‘Tis the season for carbon monoxide safety
Dec. 11, 2017
Ah, the great Minnesota deep freeze. There’s nothing like it, is there? It’s the time of year when you can keep perishable food items in the garage or screened-in porch, and they won’t spoil. (Handy!) But all that extra chilly weather also means you’re using heating and cooking appliances more and getting less fresh air in the house. And all of that adds up to the danger of carbon monoxide poisoning.
Carbon monoxide (CO) is a colorless, odorless gas found in the fumes that are produced anytime you burn fuel in things like engines, lanterns, grills, fireplaces, furnaces, or gas ranges – at least some of which you use in the winter. The problem comes when those items aren’t properly ventilated or if they malfunction. If, say, the dryer vent outside your house gets blocked with snow, it can cause CO buildup. Using a charcoal grill indoors or a gas generator too close to a window can do the same thing.
And because the symptoms of CO poisoning are much like those of the flu (think headache, dizziness, and nausea, for example), it can be difficult to pinpoint before it’s too late. That’s why it’s incredibly important to have a CO alarm: It could be the difference between life and death for you and your family. Place one on every level of your home and test them monthly. You can get them online or at most home improvement stores.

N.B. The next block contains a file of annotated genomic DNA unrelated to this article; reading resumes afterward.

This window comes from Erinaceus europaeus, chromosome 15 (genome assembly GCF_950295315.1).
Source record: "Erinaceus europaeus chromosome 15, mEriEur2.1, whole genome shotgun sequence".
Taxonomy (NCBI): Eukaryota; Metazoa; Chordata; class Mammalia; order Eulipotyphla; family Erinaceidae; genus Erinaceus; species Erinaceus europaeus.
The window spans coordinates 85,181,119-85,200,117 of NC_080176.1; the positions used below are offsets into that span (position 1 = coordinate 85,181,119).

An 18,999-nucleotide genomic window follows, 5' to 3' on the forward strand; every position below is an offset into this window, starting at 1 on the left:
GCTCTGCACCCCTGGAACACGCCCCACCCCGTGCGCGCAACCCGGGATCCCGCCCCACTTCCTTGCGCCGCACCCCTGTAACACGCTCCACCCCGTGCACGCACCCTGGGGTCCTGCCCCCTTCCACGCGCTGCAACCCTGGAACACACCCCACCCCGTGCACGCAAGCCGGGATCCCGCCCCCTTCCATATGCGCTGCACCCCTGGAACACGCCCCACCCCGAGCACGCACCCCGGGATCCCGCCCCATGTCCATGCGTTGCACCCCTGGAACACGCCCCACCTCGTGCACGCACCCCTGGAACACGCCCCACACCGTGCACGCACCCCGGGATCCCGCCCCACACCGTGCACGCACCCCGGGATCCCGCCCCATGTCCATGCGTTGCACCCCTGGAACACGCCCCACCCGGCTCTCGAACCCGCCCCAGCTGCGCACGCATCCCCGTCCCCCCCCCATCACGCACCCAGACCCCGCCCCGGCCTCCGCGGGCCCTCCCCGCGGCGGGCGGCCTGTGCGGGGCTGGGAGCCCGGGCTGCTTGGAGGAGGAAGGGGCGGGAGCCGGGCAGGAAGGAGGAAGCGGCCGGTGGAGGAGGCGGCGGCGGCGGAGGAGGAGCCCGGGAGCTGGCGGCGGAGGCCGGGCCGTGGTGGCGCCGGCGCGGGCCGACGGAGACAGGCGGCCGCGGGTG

Make sure to take similar precautions in the garage. No one likes getting into a freezing car first thing in the morning, so it’s tempting to turn on the engine and warm it up. But if you do, pull it out of the garage first. That way CO won’t leak into your home while you go in and out to load up your car or strap the kids in.
Are you an ice angler? While you’re at the home improvement store, grab a portable CO alarm for your ice fishing house, especially if you use a heating unit. Be sure whatever heat source you use is properly ventilated and made for indoor use.
CO poisoning is a real threat: Several incidents have already happened in Minnesota this winter, including seven people in Virginia who were hospitalized for CO exposure earlier this month. But with the right precautions, CO poisoning is a threat you can deal with. So if you’ve taken the right precautions, you can grab that hot dish off the porch and heat it up in the oven knowing you’re doing so safely.